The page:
How to make 2019 the year you grow your own food indoors

Eating & Drinking
5 minute guide

At the beginning of the year many of us are being more mindful about what we're eating, whether that's due to Veganuary or pledges to support more locally grown produce like the farm to table movement. But have you considered growing your own organic food indoors? Yep, indoors.

Sophia Cheng, journalist and sprout-growing convert, talks us through three options.

Sophia Cheng 17 January 2019

The renowned eco-activist Dr Vandana Shiva believes that "as earth citizens we have a duty to grow what we can."

Not all of us have the luxury of a garden or the know-how to grow vegetables the traditional way; not to mention cold, dark days are not the most conducive conditions to start planting. 

Shiva suggests that shouldn't stop us; "even if we live in an apartment building and there is only one window sill. Adopt one plant, adopt one seed and grow it."

Here are three easy solutions to growing your own organic food; from lo-fi options to high-tech hydroponics for your home.

How To Grow Food Indoors

Have you ever tried to grow sprouts at home?

Photography | Sophia Cheng

Low-tech, quick and easy sprouts

For those with the smallest of spaces and the least patience sprouting seeds are a great option. 

Even the least green-fingered among us can grow sprouts, they’re incredibly nutritious to eat. The germination of the seed kickstarts the energetic growing process, proteins are broken down into amino acids and a sprouted seed is a raw food that is packed with vitamin B & C, as well as veg protein, iron and antioxidants. 

You can grow all manner of sprouts from the mung bean (known commonly as bean sprouts) to pea and radish, simply using an old glass jar, cheesecloth and elastic band. 

The key part is to make sure you're using beans specifically for sprouting. After soaking the seeds overnight, the process is as simple as rinsing them once in the morning, once in the evening and leaving the jar upturned in the meantime so that excess liquid drains out. After three days (or less depending on the seed) your sprouts are ready. Fresher and crunchier than you'll find in any shop. Best eaten raw, they make great toppings for stir-frys, soups, salads or as a snack on a cracker and stay fresh in the fridge for up to a week.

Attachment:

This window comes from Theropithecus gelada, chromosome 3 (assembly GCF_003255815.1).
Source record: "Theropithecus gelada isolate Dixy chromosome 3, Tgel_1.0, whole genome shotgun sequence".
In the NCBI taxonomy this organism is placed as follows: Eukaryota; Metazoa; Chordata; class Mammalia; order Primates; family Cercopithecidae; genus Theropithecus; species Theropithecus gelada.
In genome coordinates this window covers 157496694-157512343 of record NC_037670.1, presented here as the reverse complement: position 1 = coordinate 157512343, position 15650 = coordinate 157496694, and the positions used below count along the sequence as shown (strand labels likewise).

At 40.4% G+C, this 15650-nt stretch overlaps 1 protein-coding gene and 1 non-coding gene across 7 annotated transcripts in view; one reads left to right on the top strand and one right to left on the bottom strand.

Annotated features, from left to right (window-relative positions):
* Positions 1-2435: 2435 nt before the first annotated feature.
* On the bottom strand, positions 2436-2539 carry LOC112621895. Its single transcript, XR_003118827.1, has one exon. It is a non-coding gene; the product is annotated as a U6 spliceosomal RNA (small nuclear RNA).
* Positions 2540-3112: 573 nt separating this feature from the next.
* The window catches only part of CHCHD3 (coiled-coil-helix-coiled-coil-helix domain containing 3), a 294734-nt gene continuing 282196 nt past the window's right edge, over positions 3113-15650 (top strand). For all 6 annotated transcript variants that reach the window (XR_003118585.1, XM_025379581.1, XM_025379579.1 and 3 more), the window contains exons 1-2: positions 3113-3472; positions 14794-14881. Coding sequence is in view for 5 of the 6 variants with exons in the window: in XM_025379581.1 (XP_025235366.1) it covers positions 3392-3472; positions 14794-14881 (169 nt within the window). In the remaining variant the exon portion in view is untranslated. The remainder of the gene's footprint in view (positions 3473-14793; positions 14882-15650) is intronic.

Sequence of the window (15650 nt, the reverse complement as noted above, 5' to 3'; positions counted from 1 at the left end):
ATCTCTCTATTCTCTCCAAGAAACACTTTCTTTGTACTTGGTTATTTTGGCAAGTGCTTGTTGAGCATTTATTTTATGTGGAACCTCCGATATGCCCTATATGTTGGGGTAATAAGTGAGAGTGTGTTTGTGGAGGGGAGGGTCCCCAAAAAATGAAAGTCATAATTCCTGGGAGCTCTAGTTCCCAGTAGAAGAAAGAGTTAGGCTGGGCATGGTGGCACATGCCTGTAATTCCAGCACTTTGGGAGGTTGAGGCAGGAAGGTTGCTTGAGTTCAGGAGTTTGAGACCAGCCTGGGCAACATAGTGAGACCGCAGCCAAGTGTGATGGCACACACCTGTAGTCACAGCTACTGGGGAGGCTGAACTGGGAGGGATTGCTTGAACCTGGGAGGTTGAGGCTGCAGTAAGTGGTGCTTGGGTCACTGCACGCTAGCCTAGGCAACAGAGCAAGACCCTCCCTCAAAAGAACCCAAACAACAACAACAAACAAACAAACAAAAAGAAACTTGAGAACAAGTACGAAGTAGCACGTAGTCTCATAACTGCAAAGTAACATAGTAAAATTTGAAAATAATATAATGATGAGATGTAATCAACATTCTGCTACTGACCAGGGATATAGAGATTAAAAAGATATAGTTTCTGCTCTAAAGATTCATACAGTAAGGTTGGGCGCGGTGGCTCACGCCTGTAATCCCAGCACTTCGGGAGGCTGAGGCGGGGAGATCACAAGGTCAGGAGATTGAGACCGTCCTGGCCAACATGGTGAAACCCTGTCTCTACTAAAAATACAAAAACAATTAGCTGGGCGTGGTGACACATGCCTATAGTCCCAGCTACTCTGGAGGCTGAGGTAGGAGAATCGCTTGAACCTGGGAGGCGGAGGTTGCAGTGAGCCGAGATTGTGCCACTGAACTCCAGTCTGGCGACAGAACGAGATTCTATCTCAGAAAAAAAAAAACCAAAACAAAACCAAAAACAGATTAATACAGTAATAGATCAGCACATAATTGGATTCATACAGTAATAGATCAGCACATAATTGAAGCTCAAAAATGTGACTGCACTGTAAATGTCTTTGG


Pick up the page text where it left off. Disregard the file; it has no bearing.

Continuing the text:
Dedicated sprouting products are available to buy such as a tiered sprouter like this one or even an automated machine like this. Treehugger also has good instructions for a DIY grow your own sprouts jar

I was inspired by Vandana Shiva's words but limited by time and space as a digital nomad, so I decided to grow my own sprouts for the first time. And I was surprised at just how easy they are to grow, here's my photo diary for proof. Once I'd made it part of my daily routine I was growing mung beans continuously in a dedicated sprouting jar I'd found at a local vegan fair and timing stir-fry night with harvesting.

How To Grow Food Indoors1
“You simply drop in the plant pods, add water and turn on the light - that's it”

As easy as Click & Grow

Using the concept of the coffee capsule but for plants - this might just be the easiest way to grow your own veg! 

Estonian entrepreneur, Mattias Lepp, was inspired by NASA soil technology and wanted to challenge the way we grow food here on Earth. After years of trial and error, a very successful Kickstarter campaign and further iterations, The Smart Garden was launched in 2018. You simply drop in the plant pods, add water and turn on the light - that's it.The Smart Soil releases the nutrients as the plant grows and in one to two weeks the pods start sprouting under LED energy efficient lights. Most plants take two to three months to grow, although some take six. No seeds are wasted and there's no nasty substances used.